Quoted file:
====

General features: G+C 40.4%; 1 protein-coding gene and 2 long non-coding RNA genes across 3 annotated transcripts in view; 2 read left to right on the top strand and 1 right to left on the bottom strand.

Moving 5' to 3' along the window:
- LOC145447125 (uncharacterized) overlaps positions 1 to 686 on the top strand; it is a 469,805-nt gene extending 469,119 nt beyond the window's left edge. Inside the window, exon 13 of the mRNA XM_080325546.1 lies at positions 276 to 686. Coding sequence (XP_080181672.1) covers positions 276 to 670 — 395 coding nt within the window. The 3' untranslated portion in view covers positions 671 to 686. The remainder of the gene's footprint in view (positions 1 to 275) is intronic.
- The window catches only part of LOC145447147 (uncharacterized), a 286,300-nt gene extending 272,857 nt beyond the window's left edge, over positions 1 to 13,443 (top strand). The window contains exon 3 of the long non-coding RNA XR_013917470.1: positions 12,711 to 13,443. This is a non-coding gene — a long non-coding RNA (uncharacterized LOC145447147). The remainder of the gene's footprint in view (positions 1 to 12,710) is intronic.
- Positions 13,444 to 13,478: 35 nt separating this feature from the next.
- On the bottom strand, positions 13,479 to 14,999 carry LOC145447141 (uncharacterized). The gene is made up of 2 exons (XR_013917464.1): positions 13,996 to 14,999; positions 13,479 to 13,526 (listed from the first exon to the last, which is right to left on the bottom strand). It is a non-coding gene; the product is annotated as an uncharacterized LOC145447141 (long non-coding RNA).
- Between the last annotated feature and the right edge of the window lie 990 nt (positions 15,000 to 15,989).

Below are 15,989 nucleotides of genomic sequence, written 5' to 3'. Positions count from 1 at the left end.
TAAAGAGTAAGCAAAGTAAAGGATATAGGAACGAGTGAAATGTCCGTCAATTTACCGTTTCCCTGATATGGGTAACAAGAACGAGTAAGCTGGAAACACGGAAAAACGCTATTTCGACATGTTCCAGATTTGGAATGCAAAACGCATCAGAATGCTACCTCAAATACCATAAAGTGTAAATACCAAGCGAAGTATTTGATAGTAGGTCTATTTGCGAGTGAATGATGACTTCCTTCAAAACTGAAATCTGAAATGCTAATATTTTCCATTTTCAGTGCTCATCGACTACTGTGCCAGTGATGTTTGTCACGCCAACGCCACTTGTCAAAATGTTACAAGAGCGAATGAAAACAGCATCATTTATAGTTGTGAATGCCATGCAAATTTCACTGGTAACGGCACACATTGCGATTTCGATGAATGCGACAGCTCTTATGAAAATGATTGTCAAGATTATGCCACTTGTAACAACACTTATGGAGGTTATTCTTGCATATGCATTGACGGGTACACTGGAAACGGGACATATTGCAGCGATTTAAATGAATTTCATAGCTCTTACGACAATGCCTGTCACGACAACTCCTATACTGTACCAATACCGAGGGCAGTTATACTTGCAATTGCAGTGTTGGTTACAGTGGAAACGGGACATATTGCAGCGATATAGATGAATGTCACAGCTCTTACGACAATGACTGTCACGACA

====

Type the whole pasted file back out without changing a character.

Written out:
General features: G+C 40.4%; 1 protein-coding gene and 2 long non-coding RNA genes across 3 annotated transcripts in view; 2 read left to right on the top strand and 1 right to left on the bottom strand.

Moving 5' to 3' along the window:
- LOC145447125 (uncharacterized) overlaps positions 1 to 686 on the top strand; it is a 469,805-nt gene extending 469,119 nt beyond the window's left edge. Inside the window, exon 13 of the mRNA XM_080325546.1 lies at positions 276 to 686. Coding sequence (XP_080181672.1) covers positions 276 to 670 — 395 coding nt within the window. The 3' untranslated portion in view covers positions 671 to 686. The remainder of the gene's footprint in view (positions 1 to 275) is intronic.
- The window catches only part of LOC145447147 (uncharacterized), a 286,300-nt gene extending 272,857 nt beyond the window's left edge, over positions 1 to 13,443 (top strand). The window contains exon 3 of the long non-coding RNA XR_013917470.1: positions 12,711 to 13,443. This is a non-coding gene — a long non-coding RNA (uncharacterized LOC145447147). The remainder of the gene's footprint in view (positions 1 to 12,710) is intronic.
- Positions 13,444 to 13,478: 35 nt separating this feature from the next.
- On the bottom strand, positions 13,479 to 14,999 carry LOC145447141 (uncharacterized). The gene is made up of 2 exons (XR_013917464.1): positions 13,996 to 14,999; positions 13,479 to 13,526 (listed from the first exon to the last, which is right to left on the bottom strand). It is a non-coding gene; the product is annotated as an uncharacterized LOC145447141 (long non-coding RNA).
- Between the last annotated feature and the right edge of the window lie 990 nt (positions 15,000 to 15,989).

Below are 15,989 nucleotides of genomic sequence, written 5' to 3'. Positions count from 1 at the left end.
TAAAGAGTAAGCAAAGTAAAGGATATAGGAACGAGTGAAATGTCCGTCAATTTACCGTTTCCCTGATATGGGTAACAAGAACGAGTAAGCTGGAAACACGGAAAAACGCTATTTCGACATGTTCCAGATTTGGAATGCAAAACGCATCAGAATGCTACCTCAAATACCATAAAGTGTAAATACCAAGCGAAGTATTTGATAGTAGGTCTATTTGCGAGTGAATGATGACTTCCTTCAAAACTGAAATCTGAAATGCTAATATTTTCCATTTTCAGTGCTCATCGACTACTGTGCCAGTGATGTTTGTCACGCCAACGCCACTTGTCAAAATGTTACAAGAGCGAATGAAAACAGCATCATTTATAGTTGTGAATGCCATGCAAATTTCACTGGTAACGGCACACATTGCGATTTCGATGAATGCGACAGCTCTTATGAAAATGATTGTCAAGATTATGCCACTTGTAACAACACTTATGGAGGTTATTCTTGCATATGCATTGACGGGTACACTGGAAACGGGACATATTGCAGCGATTTAAATGAATTTCATAGCTCTTACGACAATGCCTGTCACGACAACTCCTATACTGTACCAATACCGAGGGCAGTTATACTTGCAATTGCAGTGTTGGTTACAGTGGAAACGGGACATATTGCAGCGATATAGATGAATGTCACAGCTCTTACGACAATGACTGTCACGACA